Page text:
Cyber Threat Hunting for Uncategorized Proxy Events

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This post was originally published here by Chris Sanders.

Attackers rely on the abstraction provided between domains and IP addresses to make their infrastructure more resilient. A domain name can be registered in a matter of minutes, and multiple domains can be configured to point to the same host. This allows attackers to quickly switch between domains and subdomains to avoid detection. One trick experienced hunters use is to rely on the immature nature of these domains and hunt for malicious activity with that in mind. In this post, I’ll discuss HTTP proxy categorization and demonstrate how you can use Sqrrl to hunt for malware using previously unseen domains.

HTTP Proxies

Most organizations deploy HTTP proxies as both an efficiency and security mechanism. A proxy is generally a hardware device that all clients must connect through to access the internet. In doing so, commonly visited pages are cached, delivering a performance boost to the organizations users and saving bandwidth. For the security practitioner, the proxy also creates a single point of protection and detection through its ability to log web browsing and block or alert on entries appearing in blacklists.

Figure 1: HTTP proxies serve as a choke point for web browsing

These blacklists are a subset of the proxy provider’s URL categorization service. By crawling and categorizing sites on the internet, proxies can be configured to deny access to website meeting certain criteria. For example, many workplaces choose to block sites classified as pornography, and public schools often block gaming sites. Sites that have been associated with malware are often categorized accordingly and blocked by default with most proxies.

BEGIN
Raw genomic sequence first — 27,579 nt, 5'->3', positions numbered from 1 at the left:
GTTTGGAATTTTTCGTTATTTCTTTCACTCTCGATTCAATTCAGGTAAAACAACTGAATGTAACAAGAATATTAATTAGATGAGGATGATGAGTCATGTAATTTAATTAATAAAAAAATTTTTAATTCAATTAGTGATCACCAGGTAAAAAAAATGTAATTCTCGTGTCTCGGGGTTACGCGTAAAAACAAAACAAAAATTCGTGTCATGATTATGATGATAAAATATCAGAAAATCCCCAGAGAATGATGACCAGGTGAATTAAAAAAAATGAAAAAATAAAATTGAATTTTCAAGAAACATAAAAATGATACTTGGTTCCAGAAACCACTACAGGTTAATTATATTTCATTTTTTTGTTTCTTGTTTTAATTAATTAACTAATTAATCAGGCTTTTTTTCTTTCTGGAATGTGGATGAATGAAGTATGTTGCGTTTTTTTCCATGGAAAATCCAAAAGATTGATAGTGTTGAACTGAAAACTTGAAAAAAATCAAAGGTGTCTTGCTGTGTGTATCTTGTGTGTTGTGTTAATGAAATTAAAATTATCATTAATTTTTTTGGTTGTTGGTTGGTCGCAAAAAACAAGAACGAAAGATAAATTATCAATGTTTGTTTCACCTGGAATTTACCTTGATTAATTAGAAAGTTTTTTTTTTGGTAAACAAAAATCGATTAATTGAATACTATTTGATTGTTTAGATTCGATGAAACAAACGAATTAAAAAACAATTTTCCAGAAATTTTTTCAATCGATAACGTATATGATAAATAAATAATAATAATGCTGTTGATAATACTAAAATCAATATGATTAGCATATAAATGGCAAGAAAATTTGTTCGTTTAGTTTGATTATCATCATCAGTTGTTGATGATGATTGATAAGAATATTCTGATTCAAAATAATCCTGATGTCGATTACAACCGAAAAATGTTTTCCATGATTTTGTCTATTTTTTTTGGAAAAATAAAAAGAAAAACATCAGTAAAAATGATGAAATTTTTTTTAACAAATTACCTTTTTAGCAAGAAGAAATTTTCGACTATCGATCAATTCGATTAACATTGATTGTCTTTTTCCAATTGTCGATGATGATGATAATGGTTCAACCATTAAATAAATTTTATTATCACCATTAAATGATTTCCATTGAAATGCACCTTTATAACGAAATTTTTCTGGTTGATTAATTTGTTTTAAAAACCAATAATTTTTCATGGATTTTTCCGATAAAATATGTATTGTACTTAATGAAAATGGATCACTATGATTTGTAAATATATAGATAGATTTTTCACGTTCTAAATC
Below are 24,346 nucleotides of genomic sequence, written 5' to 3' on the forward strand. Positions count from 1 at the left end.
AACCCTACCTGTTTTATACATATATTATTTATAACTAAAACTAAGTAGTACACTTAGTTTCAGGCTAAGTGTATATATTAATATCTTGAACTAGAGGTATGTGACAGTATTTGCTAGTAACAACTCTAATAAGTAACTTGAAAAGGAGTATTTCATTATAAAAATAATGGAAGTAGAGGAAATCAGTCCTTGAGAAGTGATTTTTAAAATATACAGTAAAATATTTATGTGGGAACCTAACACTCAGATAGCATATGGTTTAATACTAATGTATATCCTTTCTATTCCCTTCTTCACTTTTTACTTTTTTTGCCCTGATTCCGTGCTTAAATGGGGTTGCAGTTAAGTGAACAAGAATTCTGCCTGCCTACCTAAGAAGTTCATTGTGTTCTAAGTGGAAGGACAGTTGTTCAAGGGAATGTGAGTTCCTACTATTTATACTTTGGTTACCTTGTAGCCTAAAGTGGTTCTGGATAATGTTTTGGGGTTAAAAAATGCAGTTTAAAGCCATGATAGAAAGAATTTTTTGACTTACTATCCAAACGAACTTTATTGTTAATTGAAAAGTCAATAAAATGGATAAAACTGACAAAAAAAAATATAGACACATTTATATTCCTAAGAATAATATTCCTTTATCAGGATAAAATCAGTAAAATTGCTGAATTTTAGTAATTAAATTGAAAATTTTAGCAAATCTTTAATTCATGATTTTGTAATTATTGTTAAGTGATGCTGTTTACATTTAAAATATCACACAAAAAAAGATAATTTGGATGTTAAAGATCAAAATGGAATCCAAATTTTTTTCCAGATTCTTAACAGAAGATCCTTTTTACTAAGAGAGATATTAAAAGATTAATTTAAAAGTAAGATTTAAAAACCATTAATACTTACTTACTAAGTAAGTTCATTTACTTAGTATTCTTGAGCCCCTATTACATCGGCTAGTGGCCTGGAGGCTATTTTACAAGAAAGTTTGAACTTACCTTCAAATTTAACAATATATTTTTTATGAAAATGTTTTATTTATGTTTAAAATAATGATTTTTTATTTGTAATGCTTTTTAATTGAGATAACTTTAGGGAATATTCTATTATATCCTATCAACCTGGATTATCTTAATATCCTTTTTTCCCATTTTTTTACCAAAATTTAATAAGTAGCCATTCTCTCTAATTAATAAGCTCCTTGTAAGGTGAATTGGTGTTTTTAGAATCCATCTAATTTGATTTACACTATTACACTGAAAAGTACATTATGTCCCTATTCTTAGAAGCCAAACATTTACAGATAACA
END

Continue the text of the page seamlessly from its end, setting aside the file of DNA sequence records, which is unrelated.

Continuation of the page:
Proxy vendors have gotten good at automating their categorization using things like web crawlers and automated submission analysis from existing customers. That means that most of the URLs you encounter will already be categorized. But, what does it mean when you encounter a URL that isn’t categorized?

First, the URL could be relatively new. It might also mean that it isn’t being indexed by search engines, or that it serves a very specific purpose and has gone undiscovered as a result. Of course, that purpose could be to direct you to a system hosting malware. Many times, it is likely a combination of these things. The important takeaway is that domains registered by malicious actors and used for things like phishing attempts and malware C2 often spend a bit more time as an uncategorized sites as far as your proxy concerned. That means we can hunt for them!

Hunting for Uncategorized Domains

Finding uncategorized domains only requires that you have access to the data feed generated by your proxy, that you’re logging URL categorization, and that those logs are collected somewhere that’s searchable. With that in mind, we ask the question “Did any system on my network make an HTTP request to an uncategorized site?”

This question can be answered with a simple aggregation using Sqrrl Query Language as I’ve done here:

SELECT * FROM Sqrrl_ProxySG WHERE sc_filter_category = 'Unknown'

This query returns all HTTP proxy records (Sqrrl_ProxySG) matching a proxy category (sc_filter_cateogry) of Unknown.

Figure 2: A list of all HTTP proxy records for uncategorized sites

If there are only a small number of results, this might be a fine place to start. In large networks or where a lot of unknowns exist, you may be better of performing an aggregation and sorting the visited sites by how many times they were requested, as I’ve done here: